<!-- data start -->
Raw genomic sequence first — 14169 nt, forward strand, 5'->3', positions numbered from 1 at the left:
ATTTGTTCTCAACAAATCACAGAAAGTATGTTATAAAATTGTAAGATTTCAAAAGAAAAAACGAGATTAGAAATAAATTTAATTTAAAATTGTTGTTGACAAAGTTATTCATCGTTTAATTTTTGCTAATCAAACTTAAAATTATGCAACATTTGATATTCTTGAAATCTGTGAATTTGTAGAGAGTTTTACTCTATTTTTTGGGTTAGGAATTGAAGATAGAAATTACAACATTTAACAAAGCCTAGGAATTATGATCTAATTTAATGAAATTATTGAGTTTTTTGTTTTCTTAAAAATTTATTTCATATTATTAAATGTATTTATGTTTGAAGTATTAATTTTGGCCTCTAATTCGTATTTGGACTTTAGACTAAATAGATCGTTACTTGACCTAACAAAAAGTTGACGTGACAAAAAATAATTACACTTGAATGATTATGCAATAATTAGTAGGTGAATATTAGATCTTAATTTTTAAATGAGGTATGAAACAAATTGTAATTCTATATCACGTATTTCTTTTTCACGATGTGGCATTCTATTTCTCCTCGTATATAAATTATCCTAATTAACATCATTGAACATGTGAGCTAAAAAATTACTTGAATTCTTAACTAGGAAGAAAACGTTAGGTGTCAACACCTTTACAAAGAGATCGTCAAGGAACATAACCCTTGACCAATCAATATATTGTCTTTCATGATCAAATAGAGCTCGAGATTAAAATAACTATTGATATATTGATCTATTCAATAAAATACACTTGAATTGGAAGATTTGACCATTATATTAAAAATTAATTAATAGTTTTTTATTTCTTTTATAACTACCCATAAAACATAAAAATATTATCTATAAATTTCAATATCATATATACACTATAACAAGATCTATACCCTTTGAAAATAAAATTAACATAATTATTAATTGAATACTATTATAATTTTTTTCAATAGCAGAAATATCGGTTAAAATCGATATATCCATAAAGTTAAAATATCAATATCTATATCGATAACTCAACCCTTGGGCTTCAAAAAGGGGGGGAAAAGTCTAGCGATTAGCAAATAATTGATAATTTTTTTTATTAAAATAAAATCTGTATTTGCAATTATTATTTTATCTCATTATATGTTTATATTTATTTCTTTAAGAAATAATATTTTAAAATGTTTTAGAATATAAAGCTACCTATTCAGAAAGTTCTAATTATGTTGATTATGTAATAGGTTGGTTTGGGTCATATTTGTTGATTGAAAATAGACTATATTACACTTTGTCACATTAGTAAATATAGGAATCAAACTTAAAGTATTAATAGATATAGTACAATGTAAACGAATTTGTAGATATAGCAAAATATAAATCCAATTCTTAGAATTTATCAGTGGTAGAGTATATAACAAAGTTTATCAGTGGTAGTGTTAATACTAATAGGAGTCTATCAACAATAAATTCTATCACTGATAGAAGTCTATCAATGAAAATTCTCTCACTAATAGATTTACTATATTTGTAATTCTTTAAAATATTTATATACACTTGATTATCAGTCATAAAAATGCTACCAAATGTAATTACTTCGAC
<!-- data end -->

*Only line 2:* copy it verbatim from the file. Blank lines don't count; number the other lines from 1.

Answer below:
ATTTGTTCTCAACAAATCACAGAAAGTATGTTATAAAATTGTAAGATTTCAAAAGAAAAAACGAGATTAGAAATAAATTTAATTTAAAATTGTTGTTGACAAAGTTATTCATCGTTTAATTTTTGCTAATCAAACTTAAAATTATGCAACATTTGATATTCTTGAAATCTGTGAATTTGTAGAGAGTTTTACTCTATTTTTTGGGTTAGGAATTGAAGATAGAAATTACAACATTTAACAAAGCCTAGGAATTATGATCTAATTTAATGAAATTATTGAGTTTTTTGTTTTCTTAAAAATTTATTTCATATTATTAAATGTATTTATGTTTGAAGTATTAATTTTGGCCTCTAATTCGTATTTGGACTTTAGACTAAATAGATCGTTACTTGACCTAACAAAAAGTTGACGTGACAAAAAATAATTACACTTGAATGATTATGCAATAATTAGTAGGTGAATATTAGATCTTAATTTTTAAATGAGGTATGAAACAAATTGTAATTCTATATCACGTATTTCTTTTTCACGATGTGGCATTCTATTTCTCCTCGTATATAAATTATCCTAATTAACATCATTGAACATGTGAGCTAAAAAATTACTTGAATTCTTAACTAGGAAGAAAACGTTAGGTGTCAACACCTTTACAAAGAGATCGTCAAGGAACATAACCCTTGACCAATCAATATATTGTCTTTCATGATCAAATAGAGCTCGAGATTAAAATAACTATTGATATATTGATCTATTCAATAAAATACACTTGAATTGGAAGATTTGACCATTATATTAAAAATTAATTAATAGTTTTTTATTTCTTTTATAACTACCCATAAAACATAAAAATATTATCTATAAATTTCAATATCATATATACACTATAACAAGATCTATACCCTTTGAAAATAAAATTAACATAATTATTAATTGAATACTATTATAATTTTTTTCAATAGCAGAAATATCGGTTAAAATCGATATATCCATAAAGTTAAAATATCAATATCTATATCGATAACTCAACCCTTGGGCTTCAAAAAGGGGGGGAAAAGTCTAGCGATTAGCAAATAATTGATAATTTTTTTTATTAAAATAAAATCTGTATTTGCAATTATTATTTTATCTCATTATATGTTTATATTTATTTCTTTAAGAAATAATATTTTAAAATGTTTTAGAATATAAAGCTACCTATTCAGAAAGTTCTAATTATGTTGATTATGTAATAGGTTGGTTTGGGTCATATTTGTTGATTGAAAATAGACTATATTACACTTTGTCACATTAGTAAATATAGGAATCAAACTTAAAGTATTAATAGATATAGTACAATGTAAACGAATTTGTAGATATAGCAAAATATAAATCCAATTCTTAGAATTTATCAGTGGTAGAGTATATAACAAAGTTTATCAGTGGTAGTGTTAATACTAATAGGAGTCTATCAACAATAAATTCTATCACTGATAGAAGTCTATCAATGAAAATTCTCTCACTAATAGATTTACTATATTTGTAATTCTTTAAAATATTTATATACACTTGATTATCAGTCATAAAAATGCTACCAAATGTAATTACTTCGAC